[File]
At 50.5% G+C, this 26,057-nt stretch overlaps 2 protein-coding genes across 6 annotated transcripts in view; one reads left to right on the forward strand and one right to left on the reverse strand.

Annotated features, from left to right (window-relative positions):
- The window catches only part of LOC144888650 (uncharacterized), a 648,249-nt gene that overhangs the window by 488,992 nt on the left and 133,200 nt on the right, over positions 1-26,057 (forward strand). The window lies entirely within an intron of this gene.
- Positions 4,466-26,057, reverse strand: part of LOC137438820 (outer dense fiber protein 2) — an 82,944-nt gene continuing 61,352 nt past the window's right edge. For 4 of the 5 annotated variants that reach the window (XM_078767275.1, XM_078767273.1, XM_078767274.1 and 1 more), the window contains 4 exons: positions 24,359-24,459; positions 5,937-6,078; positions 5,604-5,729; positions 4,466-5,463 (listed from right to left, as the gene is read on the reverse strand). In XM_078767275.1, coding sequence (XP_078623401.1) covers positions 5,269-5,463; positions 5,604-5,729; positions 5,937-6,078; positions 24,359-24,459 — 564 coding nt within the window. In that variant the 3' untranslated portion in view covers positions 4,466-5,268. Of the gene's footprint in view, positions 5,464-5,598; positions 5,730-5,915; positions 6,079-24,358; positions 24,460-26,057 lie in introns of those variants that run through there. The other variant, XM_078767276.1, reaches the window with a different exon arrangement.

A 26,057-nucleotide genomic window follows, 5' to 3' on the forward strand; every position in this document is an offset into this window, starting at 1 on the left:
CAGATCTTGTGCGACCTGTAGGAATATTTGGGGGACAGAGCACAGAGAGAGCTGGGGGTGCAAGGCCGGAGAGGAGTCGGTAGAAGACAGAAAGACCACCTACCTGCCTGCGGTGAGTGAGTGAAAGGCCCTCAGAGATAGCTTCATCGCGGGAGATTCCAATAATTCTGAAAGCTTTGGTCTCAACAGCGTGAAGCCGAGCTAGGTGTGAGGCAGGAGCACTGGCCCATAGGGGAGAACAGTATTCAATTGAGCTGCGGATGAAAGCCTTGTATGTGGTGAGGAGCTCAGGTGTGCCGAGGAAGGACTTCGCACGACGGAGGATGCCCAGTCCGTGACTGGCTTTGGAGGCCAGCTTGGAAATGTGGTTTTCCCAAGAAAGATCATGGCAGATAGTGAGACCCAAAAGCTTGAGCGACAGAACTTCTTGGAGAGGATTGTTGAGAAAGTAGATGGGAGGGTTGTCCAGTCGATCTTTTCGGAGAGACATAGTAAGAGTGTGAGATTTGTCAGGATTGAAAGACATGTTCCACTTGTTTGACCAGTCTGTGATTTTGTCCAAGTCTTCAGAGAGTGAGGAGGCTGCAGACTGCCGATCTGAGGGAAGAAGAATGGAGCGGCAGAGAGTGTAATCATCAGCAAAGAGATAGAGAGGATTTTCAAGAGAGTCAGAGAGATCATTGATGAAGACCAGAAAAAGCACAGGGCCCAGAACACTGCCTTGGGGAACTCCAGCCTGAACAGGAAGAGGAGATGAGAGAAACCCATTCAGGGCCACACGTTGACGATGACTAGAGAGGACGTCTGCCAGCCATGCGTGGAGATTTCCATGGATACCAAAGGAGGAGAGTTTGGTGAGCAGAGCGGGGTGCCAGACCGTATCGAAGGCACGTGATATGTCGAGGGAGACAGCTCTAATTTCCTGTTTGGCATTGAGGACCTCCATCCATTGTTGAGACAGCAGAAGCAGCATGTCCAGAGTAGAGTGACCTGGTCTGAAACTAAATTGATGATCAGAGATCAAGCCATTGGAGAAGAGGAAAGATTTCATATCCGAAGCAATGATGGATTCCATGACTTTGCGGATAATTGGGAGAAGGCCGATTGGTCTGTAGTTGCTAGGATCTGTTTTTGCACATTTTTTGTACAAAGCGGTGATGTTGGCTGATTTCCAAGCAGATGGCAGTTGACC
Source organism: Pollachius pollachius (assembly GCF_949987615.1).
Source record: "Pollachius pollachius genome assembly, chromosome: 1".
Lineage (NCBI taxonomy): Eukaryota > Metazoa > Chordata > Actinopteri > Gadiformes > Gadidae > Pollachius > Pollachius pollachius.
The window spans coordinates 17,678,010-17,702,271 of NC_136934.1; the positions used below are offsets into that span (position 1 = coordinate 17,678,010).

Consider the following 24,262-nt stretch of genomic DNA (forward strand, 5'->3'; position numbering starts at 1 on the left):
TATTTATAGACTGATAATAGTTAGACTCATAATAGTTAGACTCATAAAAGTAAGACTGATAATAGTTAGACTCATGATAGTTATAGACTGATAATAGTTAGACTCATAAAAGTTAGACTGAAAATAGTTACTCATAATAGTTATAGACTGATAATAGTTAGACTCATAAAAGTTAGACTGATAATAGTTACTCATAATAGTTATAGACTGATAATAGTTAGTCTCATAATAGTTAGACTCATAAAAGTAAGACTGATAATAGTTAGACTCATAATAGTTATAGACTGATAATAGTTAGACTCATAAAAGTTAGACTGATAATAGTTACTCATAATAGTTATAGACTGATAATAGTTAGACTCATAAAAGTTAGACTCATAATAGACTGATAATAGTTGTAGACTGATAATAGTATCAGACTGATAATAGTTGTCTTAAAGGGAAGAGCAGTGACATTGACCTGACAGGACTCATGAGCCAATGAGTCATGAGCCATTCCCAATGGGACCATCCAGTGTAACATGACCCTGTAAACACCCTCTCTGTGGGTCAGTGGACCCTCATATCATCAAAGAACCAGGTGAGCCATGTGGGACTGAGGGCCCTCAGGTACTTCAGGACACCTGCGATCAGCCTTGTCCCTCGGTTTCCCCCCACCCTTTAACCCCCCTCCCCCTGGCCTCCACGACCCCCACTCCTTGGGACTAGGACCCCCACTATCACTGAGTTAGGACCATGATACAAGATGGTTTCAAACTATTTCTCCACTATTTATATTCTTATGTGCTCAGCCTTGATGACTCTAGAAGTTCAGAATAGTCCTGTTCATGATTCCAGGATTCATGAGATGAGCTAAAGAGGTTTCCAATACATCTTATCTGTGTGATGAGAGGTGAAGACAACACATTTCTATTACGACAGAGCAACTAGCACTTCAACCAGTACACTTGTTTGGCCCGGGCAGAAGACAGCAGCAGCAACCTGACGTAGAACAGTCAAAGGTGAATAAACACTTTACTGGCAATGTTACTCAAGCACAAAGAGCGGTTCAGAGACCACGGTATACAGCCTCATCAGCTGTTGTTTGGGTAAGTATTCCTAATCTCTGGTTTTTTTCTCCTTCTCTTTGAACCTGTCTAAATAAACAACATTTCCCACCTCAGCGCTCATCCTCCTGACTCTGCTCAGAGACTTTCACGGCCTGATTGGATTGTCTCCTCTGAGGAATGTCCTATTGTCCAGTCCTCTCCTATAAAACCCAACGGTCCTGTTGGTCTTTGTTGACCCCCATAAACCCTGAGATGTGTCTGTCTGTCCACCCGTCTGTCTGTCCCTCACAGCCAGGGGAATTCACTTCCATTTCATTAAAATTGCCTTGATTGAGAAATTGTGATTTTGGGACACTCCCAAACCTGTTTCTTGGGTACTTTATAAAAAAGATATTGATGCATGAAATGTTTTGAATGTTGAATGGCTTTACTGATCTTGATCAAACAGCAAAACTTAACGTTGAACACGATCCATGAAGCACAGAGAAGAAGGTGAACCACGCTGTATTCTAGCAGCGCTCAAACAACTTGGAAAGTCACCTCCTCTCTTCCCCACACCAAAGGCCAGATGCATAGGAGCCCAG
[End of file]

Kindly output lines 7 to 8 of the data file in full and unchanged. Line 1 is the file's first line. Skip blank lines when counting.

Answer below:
Source organism: Pollachius pollachius (assembly GCF_949987615.1).
Source record: "Pollachius pollachius genome assembly, chromosome: 1".